We were very hungry. Dinner was brought in: soup of sour cabbage, smelling horribly, and for a second course the same kind of "porridge" as before. Something had to be done. My neighbor and I together bought one kilogram of mildewed smoked herring. After this purchase I had two roubles left and my neighbor, formerly a well-to-do Petersburg engineer, three roubles and a half—under favorable conditions this money might suffice for two more meals. Starvation lay ahead of us. On the trip from Kem I had developed symptoms of scurvy, bleeding gums and stiff joints. We only hoped that we might soon be sent to work; it was rumored that at work the food was better. While we were sadly discussing the future a commotion arose in the barracks and exclamations of astonishment were heard.

A woman had entered our quarters! She was young, about twenty years old, clad in a prison coat and a very short skirt. Her hair was arranged attractively and her entire appearance and manners left no doubt as to her profession. With her was a young man also in prison dress. Reaching the middle of the barracks and drawing the crowd around her she addressed us as follows:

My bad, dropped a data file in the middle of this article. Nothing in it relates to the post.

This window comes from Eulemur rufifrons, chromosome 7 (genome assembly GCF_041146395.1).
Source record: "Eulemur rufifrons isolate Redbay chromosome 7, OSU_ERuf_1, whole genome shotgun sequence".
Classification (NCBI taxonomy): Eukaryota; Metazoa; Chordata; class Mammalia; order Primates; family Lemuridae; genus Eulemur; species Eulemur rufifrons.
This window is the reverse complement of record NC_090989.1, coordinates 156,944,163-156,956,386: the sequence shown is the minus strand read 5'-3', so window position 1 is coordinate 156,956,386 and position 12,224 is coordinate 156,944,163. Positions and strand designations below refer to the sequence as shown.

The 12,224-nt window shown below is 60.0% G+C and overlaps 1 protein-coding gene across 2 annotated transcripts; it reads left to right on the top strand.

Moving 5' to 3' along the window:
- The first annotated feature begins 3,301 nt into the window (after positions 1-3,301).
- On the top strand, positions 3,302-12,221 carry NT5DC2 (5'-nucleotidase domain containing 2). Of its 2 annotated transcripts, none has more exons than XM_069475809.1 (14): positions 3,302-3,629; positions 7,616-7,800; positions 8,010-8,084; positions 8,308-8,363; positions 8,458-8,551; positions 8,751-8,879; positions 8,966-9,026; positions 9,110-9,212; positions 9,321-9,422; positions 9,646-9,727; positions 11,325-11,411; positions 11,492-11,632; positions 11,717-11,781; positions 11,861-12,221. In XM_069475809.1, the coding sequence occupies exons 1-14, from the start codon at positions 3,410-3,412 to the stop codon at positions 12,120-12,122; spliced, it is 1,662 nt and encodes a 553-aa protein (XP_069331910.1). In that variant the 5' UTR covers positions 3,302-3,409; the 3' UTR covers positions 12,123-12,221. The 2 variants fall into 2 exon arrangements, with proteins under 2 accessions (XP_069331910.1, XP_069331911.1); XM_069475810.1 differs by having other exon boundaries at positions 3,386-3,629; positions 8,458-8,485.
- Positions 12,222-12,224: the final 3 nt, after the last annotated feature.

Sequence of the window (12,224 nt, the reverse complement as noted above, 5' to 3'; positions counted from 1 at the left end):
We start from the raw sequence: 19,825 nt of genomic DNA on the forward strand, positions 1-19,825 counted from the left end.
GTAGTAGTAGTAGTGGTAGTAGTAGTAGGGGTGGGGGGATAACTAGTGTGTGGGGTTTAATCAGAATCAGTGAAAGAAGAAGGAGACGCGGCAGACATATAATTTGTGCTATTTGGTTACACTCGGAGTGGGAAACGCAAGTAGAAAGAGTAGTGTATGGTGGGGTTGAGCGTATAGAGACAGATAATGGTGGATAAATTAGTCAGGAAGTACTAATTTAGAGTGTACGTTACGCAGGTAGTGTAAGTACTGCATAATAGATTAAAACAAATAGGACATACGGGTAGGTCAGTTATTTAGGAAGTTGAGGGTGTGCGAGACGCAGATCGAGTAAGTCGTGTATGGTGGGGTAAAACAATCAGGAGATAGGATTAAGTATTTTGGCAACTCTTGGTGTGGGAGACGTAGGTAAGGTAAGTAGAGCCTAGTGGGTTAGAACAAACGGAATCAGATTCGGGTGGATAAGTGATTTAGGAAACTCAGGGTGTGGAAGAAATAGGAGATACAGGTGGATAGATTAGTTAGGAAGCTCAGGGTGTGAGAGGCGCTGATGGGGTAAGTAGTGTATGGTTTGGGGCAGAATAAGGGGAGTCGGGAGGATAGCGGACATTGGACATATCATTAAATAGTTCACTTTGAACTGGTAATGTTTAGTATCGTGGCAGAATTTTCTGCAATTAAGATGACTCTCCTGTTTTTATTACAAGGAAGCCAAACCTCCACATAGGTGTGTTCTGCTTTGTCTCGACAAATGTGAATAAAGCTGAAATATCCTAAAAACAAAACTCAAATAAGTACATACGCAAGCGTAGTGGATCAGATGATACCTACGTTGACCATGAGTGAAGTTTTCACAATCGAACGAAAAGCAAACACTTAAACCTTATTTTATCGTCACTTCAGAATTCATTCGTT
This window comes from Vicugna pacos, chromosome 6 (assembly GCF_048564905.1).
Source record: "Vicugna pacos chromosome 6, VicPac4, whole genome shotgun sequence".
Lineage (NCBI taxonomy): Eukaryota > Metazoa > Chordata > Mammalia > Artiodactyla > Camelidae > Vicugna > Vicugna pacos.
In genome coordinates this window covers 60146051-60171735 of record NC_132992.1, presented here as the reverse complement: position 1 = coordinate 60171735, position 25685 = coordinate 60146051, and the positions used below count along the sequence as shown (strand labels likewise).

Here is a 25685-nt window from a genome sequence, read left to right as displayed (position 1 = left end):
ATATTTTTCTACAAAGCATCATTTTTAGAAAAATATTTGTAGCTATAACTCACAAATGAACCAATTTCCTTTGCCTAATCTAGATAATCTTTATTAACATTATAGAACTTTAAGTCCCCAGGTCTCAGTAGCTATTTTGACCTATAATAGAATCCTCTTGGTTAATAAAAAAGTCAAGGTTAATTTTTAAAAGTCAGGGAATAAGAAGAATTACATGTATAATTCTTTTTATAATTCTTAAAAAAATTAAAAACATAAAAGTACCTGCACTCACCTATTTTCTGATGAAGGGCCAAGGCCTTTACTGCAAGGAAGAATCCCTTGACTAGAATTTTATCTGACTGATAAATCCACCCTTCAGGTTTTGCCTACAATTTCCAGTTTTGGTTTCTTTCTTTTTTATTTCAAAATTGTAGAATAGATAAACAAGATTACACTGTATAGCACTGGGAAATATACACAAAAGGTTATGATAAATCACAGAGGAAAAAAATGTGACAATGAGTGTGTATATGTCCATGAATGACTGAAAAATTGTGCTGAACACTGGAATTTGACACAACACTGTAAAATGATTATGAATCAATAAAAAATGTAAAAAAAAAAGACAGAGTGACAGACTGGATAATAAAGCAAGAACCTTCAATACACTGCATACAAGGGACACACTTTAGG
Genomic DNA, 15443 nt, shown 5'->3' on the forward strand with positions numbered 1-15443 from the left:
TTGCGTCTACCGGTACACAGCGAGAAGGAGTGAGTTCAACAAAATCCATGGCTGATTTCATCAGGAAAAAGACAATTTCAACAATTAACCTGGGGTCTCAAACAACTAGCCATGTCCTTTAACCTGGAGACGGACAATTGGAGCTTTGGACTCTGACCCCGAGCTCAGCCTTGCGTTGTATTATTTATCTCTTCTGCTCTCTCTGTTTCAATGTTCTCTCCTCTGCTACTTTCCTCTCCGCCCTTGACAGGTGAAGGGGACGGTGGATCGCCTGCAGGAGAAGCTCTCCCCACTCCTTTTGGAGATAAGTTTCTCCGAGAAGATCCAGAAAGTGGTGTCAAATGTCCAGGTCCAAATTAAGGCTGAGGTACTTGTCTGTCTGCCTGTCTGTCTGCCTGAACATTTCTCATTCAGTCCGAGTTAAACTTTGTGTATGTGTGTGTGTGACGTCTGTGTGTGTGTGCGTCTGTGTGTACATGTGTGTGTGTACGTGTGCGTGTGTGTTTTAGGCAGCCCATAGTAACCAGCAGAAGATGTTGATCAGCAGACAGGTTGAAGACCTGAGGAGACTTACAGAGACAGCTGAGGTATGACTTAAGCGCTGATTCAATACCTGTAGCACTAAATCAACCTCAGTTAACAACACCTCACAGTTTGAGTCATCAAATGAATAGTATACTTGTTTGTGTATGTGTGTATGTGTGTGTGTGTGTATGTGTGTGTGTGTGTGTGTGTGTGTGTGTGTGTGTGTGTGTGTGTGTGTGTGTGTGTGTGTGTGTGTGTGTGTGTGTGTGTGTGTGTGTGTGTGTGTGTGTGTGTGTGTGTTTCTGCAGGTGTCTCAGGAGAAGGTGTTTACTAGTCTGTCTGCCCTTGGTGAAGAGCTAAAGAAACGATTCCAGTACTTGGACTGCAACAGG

"Comrades! Subscribe to the loan for the Piatiletka  in four years! Every prisoner must share in the up-building of Socialism. Let each one subscribe as much as he can. I accept subscriptions in installments—to be paid within six months."

We listened to her in open-mouthed astonishment. Here we were, convicts, hungry, reduced to the last stages of poverty—and they were demanding from us "voluntary" subscriptions to the loan! Timid voices, not so much in protest as in bewilderment, were raised from various sides.

"But where shall we get it from? Everything has been taken from us . . . We can subscribe, but how are we going to pay? . . ."

"Comrades," she replied in a coyly offended voice, "this is a very strange attitude on the part of your company. One should be conscious. Where to find money? Perhaps some of you will get it from home."

"They have nothing to eat at home," someone shouted behind her. "Their last kopeck has been taken away for loans."

"Then you will be sent to work," the girl continued, unruffled. "You'll be getting premium money." (Premium money is paid to prisoners who work; for an ordinary workman it never exceeds three roubles a month.)